Was U.S. Supreme Court Racist in Approving Michigan Affirmative Action Ban?

Written by Kevin Fobbs on April 24, 2014

The howls from the left — the liberals and the race baiters are raising their fists in anger and indignation because of the U.S. Supreme Court’s Affirmative Action decision this week. By a 6 to 2 decision, the U.S. Supreme Court (SCOTUS) Justices approved Michigan’s voter-approved ban on the use of Affirmative Action, in hiring and education according to USA Today. Was it racism or justice being balanced?

Ever since the SCOTUS decision of 1978 where the court first addressed affirmative action in Regents of the University of California v. Bakke, their has been turmoil on both sides concerning use of racial preferences. The court decision was against the university in setting “aside a fixed number of seats for minorities at its medical school”, determining the set-aside “violated Title VI of the 1964 Civil Rights Act.” But it also ruled that race could be used as one of the criteria in addressing past discriminatory practices.

So, the door was opened in creating a two-tier justice system where discrimination based on race became a secondary consideration to achieving a diversely based student body. The need for diversity could therefore justify appropriate affirmative action programs. So the question: What is an appropriate remedy?

Since that moment, when the U.S. Supreme Court made a decision to allow Affirmative Action in a variety of higher education scenarios there has always been a reckoning that the court and nation would have to face. The court in effect took the easy way out in allowing liberal institutions to not address racism and discrimination , but instead create a new version of “institutional racism”.

The reality of this decision by SCOTUS absolutely guaranteed that a day of reckoning for the country and for the courts would arrive. That reckoning came on Monday, in a 6 to 2 decision, when the U.S. Supreme Court Justices approved Michigan’s voter-approved ban on the use of Affirmative Action.

With the 6-2 majority, now more than ever before, the nation may be prepared to move past the unequal use of legalities to promote fair and balanced justice in the United States. In fact, Monday’s decision may pave the way for at least seven other states that have similar Affirmative Action bans. Those states are Nebraska, Arizona, Florida, California, Oklahoma, Washington and New Hampshire.

For many who have been either impacted by the lingering Affirmative Action policies that have deprived far too many Americans of a true equal footing to navigate toward the American Dream, this may be the beginning of the end of those restrictive practices.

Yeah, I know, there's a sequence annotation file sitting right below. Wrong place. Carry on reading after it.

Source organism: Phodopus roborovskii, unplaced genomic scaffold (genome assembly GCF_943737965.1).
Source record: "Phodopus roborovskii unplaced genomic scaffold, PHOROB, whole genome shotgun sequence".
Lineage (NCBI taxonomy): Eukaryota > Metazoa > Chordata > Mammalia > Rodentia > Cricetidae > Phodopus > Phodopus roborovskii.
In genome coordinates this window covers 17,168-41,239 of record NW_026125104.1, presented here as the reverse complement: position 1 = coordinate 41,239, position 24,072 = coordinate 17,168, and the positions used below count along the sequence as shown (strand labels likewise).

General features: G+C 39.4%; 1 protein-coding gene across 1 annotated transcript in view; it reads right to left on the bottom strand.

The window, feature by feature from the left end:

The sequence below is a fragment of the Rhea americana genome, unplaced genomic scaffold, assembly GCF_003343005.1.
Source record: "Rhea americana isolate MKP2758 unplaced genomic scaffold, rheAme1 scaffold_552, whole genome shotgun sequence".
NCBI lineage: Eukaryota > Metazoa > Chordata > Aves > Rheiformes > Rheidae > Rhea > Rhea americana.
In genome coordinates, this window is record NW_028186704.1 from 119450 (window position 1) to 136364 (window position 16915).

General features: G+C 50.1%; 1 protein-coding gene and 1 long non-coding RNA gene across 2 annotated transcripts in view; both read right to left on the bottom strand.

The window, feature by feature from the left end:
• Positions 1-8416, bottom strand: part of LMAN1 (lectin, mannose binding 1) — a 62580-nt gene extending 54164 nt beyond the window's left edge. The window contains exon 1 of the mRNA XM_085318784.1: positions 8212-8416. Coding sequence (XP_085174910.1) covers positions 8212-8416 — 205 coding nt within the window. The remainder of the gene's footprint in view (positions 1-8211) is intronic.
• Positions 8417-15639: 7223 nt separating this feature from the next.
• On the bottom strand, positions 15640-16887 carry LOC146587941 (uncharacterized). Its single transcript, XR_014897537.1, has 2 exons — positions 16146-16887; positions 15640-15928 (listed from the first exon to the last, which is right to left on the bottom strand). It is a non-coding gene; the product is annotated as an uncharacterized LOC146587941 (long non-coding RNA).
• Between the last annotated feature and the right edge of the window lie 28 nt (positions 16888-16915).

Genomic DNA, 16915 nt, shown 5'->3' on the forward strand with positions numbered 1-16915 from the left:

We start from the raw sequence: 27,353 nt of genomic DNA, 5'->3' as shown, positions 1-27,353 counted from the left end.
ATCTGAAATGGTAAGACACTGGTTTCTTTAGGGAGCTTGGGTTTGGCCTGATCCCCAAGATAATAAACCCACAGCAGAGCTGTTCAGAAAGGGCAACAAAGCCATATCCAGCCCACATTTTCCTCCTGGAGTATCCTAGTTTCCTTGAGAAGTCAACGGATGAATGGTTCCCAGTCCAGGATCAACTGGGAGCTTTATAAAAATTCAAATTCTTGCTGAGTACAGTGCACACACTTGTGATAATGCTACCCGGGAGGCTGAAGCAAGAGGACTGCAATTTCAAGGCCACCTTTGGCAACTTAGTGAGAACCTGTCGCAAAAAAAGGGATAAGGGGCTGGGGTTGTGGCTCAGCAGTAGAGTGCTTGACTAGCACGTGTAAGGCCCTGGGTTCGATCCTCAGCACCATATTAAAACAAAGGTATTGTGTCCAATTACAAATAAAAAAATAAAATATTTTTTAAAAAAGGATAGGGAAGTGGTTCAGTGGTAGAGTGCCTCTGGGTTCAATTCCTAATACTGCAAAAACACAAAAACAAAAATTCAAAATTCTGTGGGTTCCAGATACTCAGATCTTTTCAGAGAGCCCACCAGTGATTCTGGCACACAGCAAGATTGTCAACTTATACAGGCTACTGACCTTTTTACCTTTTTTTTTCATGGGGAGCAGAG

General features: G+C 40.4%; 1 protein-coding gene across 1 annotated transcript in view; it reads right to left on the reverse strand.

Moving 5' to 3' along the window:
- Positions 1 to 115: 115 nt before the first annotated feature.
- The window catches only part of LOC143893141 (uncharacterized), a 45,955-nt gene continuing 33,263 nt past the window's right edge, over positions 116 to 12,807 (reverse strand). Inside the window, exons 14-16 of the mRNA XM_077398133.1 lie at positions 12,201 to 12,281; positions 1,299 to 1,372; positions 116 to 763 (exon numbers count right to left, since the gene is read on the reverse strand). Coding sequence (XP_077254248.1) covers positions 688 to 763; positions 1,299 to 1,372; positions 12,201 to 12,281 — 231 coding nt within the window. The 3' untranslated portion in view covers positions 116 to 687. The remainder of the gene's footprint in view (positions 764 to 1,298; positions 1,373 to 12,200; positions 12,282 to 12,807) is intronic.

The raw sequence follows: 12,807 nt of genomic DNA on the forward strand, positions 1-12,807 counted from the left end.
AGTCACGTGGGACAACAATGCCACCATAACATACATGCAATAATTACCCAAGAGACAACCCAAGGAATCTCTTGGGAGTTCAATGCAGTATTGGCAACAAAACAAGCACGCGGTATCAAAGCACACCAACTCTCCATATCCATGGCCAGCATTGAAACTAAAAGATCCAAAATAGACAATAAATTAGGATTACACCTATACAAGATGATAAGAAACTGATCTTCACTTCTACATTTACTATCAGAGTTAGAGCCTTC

What the decision will most likely impact are those 42 other states that have some fashion of Affirmative Action programs being utilized presently. Currently those programs will be faced with increased scrutiny by courts. In fact, in last June’s 2013 Texas decision involving the University of Texas, its program is now facing more examination.

Was the decision racist or realistic with an intention by the SCOTUS justices to fit the decision for the 21st century? In the past, the goal of the nation’s highest court was to eliminate traditional patterns of racial discrimination and job and educational segregation. A test that the court used to test the lawfulness of the Affirmative Action program was whether it “unduly” trampled on the interests of white workers. If a white worker was fired or prevented from advancement, then the Affirmative Action program was ruled unconstitutional.

But the decision by the court had an equally deeper meaning and point. Writing for the majority in the decision, Justice Kennedy pointed out that the decision was not about racial preferences as much as that stopping “Michigan voters from making their own decision on affirmative action would be ‘an unprecedented restriction on a fundamental right held by all in common,’ “ reported USA Today

So it is clear in this case, as it should be abundantly clear in the cases involving voter same-sex marriage bans, that the will of the people must account for some sense of sovereignty.

Yet, Justice Sonia Sotomayor sharply disagreed with the majority and in her 58-page dissent she suggested that “a product of affirmative action policies, minority enrollment will decline at Michigan’s public universities, just as it has in California and elsewhere. The numbers do not lie.”

The essence of her legal logic is that one wrong, however noble the intent, does not allow for that ill-conceived intent to stand. The law which required race-based proposals to continue to not simply repair “wrongs of the past” were themselves in their longevity creating a two-tiered system in America.

Racism in any form is still unconstitutional and cannot be permitted. Separate and unequal legal justice is what Michigan voters banned a decade ago, and now the U.S. Supreme Court has agreed.

Image: Courtesy of: http://www.harpyness.com/2009/05/28/would-you-like-a-side-of-mascara-with-your-surf-turf/

Kevin Fobbs
Kevin Fobbs has more than 35 years of wide-ranging experience as a community and tenant organizer, Legal Services outreach program director, public relations consultant, business executive, gubernatorial and presidential appointee, political advisor, widely published writer, and national lecturer. Kevin is co-chair and co-founder of AC-3 (American-Canadian Conservative Coalition) that focuses on issues on both sides of the border between the two countries.